“I’m not cool and I’m OK with that.” Yeah, my friends all laugh at me and finish my sentence when I start saying it, and if you visit Granite City you’ll see some “cool” stuff happening and every bit of it has been filtered through a young person because that is who it’s for.
We are trying to reach into a different generation, like missionaries. The first thing a missionary should do when they put their feet on the ground on the mission field is find someone that can translate the culture, not just the language. You need to do the same. You have young people around you (or you should) who understand their culture and the mission of the youth ministry. They are Ambassadors and are as important, if not more so, than the youth pastor because they are who truly interfaces with the youth culture.
You are reaching into their culture, they are in the culture. So before you move forward with this amazingly cool idea, ask a few of your mentors what they think. Chances are they might think it’s cool, too. But maybe not.
Teens Are Sensual
Of course, because we expect teens to be walking hormones, when you read the title you assumed (and I am assuming this) that I was going to talk about how all teens are sex crazed lunatics, but that, first of all that is not completely true and secondly that’s not the point of this blog. What I mean by sensual is that they are driven, like everyone, by their senses. What they hear and see affect their emotions and how they feel is what they go by.
What I’d like for you to consider is this, people’s lives are dictated by externals. As we grow in maturity, we begin to be able to balance those externals with wisdom, hopefully, and become more stable, mostly. We are still affected by externals and media producers have come to understand that in order to get our attention they have to use sensationalism. BANG, POW, BOOM!!! You get the idea. The news is filled with the biggest stories, the series on TV are flashy and the movies, musicians, tabloids and such are always over the top because they have to be in order to cram a (!) in our face so we’ll turn our head. (!) is big, it’s outrageous and it demands your attention now!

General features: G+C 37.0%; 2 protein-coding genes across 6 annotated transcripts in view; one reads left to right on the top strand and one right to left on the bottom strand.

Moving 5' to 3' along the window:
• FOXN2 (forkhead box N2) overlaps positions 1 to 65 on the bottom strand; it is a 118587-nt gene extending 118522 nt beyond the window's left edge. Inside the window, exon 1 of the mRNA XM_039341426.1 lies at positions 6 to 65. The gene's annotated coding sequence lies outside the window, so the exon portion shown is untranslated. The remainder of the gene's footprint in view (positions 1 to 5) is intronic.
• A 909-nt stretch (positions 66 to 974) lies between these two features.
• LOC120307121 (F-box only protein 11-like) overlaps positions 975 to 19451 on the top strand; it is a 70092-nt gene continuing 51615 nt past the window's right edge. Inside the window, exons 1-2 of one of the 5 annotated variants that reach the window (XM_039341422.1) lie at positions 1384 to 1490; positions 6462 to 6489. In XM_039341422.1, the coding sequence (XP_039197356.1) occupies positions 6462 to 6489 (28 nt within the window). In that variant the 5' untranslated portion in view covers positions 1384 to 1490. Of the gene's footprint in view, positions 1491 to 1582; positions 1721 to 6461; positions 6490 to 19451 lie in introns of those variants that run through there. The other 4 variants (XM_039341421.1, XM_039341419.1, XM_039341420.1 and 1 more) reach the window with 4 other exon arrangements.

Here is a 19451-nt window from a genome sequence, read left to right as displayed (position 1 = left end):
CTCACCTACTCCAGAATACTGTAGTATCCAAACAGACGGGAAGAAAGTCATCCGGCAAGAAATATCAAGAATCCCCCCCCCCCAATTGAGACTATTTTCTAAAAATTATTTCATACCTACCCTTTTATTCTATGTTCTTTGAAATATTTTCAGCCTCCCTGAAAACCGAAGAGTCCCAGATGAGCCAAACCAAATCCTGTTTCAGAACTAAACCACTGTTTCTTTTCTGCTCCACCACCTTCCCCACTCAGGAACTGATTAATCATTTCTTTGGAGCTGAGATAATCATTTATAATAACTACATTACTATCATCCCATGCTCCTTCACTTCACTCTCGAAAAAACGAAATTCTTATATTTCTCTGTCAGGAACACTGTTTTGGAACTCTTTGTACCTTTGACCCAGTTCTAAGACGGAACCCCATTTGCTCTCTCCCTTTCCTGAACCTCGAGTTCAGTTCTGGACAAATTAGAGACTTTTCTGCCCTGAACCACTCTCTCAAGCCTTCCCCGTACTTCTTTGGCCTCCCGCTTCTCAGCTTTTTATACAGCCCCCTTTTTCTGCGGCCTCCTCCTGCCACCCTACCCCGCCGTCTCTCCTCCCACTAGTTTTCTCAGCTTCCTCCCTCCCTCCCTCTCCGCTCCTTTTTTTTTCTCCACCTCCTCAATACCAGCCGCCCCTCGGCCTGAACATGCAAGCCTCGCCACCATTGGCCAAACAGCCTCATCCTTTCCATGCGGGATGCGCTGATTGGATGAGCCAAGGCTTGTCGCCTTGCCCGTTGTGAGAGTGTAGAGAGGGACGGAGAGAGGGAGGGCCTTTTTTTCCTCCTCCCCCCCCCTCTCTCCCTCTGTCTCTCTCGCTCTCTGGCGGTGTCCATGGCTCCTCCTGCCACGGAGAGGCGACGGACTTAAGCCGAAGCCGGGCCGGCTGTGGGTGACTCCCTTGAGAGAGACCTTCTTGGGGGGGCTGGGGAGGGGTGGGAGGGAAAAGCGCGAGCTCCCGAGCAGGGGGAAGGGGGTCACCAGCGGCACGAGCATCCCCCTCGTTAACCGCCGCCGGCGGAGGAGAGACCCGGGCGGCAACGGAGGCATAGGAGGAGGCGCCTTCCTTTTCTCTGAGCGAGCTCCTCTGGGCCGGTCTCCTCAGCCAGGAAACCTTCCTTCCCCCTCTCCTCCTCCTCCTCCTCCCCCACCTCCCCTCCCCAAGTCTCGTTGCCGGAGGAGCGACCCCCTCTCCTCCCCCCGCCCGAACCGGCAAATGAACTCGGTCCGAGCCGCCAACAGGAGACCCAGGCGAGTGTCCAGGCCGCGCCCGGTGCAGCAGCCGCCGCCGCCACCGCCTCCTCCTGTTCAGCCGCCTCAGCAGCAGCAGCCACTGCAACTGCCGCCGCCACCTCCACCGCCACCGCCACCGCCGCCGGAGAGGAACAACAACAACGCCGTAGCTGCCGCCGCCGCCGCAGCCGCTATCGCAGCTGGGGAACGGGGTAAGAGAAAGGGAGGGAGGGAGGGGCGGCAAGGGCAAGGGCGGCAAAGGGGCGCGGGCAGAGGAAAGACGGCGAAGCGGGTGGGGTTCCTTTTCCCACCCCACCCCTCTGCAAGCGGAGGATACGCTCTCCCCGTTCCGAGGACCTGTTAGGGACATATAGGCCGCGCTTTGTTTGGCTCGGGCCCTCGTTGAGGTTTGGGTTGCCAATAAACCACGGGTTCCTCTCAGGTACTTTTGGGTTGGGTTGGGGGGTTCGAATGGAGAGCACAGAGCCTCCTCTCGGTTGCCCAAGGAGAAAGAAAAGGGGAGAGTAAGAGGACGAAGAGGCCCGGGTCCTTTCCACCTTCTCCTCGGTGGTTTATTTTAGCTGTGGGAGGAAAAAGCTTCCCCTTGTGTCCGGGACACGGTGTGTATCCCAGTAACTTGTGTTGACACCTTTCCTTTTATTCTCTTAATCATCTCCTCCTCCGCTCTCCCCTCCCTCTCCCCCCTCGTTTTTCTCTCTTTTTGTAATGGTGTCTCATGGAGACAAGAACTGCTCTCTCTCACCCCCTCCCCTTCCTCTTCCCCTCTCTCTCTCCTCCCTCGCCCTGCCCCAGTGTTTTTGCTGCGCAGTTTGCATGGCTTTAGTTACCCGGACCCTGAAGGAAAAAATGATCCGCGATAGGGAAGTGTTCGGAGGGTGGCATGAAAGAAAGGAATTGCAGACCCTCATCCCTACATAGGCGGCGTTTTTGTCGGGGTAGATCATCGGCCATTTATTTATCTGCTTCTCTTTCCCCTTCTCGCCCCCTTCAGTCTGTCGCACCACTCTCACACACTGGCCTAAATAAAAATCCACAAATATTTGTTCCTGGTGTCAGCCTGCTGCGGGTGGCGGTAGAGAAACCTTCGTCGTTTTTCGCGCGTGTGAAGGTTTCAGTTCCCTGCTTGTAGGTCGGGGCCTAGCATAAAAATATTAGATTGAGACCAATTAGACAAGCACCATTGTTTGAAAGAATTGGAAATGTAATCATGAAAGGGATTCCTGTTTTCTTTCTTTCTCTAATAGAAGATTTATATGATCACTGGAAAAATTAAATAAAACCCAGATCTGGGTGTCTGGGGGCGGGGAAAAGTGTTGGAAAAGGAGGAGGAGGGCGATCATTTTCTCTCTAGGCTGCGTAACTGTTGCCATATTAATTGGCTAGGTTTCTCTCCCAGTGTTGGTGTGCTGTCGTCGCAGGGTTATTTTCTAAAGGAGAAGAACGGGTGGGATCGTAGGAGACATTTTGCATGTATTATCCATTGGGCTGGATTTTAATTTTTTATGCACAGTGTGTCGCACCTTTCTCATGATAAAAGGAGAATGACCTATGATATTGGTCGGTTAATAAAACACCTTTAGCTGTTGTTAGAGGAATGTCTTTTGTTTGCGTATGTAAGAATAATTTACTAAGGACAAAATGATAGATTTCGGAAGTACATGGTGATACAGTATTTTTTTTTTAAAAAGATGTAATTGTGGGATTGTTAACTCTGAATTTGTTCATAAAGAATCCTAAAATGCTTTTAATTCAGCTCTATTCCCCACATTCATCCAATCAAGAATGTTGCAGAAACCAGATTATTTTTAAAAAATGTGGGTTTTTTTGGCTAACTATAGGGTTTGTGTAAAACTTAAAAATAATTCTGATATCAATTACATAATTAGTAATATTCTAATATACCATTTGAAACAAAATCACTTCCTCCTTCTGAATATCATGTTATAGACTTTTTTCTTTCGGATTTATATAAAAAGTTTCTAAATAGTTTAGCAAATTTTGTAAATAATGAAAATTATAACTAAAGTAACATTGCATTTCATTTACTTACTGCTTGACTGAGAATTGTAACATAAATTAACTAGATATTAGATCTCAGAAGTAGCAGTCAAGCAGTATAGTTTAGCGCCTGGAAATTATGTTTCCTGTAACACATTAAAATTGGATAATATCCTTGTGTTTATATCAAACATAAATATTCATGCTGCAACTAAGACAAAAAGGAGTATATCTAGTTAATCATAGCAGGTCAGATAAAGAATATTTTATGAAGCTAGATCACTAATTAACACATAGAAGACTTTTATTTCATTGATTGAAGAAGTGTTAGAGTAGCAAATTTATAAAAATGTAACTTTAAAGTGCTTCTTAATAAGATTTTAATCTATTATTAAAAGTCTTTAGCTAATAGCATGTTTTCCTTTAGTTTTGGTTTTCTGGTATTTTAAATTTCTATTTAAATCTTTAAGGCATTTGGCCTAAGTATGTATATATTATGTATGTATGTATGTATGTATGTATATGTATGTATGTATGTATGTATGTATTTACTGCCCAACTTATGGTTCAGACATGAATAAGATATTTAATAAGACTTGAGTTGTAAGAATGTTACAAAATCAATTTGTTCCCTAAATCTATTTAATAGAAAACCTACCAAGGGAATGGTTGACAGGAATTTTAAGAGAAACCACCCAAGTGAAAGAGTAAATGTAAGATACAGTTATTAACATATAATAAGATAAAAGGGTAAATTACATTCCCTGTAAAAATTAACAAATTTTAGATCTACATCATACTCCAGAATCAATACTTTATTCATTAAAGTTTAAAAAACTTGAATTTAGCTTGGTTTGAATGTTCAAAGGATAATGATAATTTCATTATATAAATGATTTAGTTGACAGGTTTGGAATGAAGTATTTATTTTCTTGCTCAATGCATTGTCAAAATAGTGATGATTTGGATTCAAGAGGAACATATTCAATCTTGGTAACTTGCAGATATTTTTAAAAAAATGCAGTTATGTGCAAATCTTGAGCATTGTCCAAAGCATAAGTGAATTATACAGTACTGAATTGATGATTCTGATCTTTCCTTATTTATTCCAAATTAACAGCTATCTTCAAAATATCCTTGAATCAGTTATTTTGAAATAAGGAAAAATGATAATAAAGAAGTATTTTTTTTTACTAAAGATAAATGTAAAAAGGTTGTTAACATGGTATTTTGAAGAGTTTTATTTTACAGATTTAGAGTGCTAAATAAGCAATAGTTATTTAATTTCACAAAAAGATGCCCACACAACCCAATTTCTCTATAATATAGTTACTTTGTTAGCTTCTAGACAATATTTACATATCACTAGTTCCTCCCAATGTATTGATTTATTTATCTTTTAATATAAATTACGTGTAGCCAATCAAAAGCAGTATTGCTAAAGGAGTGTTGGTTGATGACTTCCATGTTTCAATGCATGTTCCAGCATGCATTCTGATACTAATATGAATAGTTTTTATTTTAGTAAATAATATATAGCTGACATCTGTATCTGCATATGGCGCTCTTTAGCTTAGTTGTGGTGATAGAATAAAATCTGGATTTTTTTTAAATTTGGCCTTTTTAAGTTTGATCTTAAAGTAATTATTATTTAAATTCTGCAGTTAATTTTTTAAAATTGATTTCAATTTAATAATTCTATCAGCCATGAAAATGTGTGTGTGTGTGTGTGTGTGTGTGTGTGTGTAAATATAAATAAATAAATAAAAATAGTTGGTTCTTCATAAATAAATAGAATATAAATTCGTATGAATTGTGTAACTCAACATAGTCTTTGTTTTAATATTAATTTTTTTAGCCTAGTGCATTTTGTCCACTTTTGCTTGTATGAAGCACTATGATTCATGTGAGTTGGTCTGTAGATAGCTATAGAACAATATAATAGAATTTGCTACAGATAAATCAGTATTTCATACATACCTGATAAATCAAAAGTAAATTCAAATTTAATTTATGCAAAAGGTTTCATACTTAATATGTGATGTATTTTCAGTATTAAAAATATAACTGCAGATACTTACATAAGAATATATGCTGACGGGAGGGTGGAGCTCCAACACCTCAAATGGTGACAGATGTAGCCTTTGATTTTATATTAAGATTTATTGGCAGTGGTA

Your teens aren’t opposed to (!) in their lives, they are all about (!) because they are at the beginning of their foray into the world of independent sensory decision making. Before now their parents dictated where the (!) would be in their lives. They were told what was important, what was worth their time and how they should feel about things from their parent/guardians perspective. They didn’t choose their movies, books, friends, etc. so if there was a (!) anywhere it was filtered through their parents’ wisdom. This is true in most cases, but not in all and you may have some kids in your group whose parents are morons (yep, I said it) and let their kids fill their little mental pockets with whatever (!) they could get a hold of since they were five. That’s the kid you need to keep closest to you for his/her sake and the sake of the other kids in your group.
That’s why teen magazines and movies are sensational! You’ll see (!) in their lives when it comes to relationships!, emotions!, problems!, fears!, ect!, etc!. They seem to thrive on (!) and gather around it like moths to a flame. This is normal and you should expect it.
You can be a very effective youth pastor if you understand that you are not going to be able to take the (!) out of your youth group and instead you become a (!Filter). Find out what’s going on in their world and without being condescending give them insight from an external perspective, that being yours, to what they are watching or listening to and what they are being affected by.
One more thing, if your teens are all about (!) and your youth services or small groups don’t have (!) in them, you will not reach into your kids’ lives. They will be bored(!) and hate(!), not dislike, hate(!) coming to your class or meeting. Your messages, discussions and gatherings need to generate (!) in your youth. They need to address the things that are affecting your teens in their everyday (!) filled lives. So, start right now thinking of how you can be a !Filter and how you can generate (!) in your youth services, otherwise they’ll see you as a (,) in their lives. A moment of pause between two ideas, neither of them being you or your ministry.
2009. Armando Heredia
Excerpt from Cardboard Astronaut by Armando Heredia. Visit http://cardboardastronaut.com
Armando serves as a youth pastor and is a full-time student pursuing a B.A. in Secondary Ed.
He is an accomplished artist, web designer, writer, trainer and videographer. He has traveled extensively establishing youth, children's and media ministries. Visit http://ArmandoHeredia.com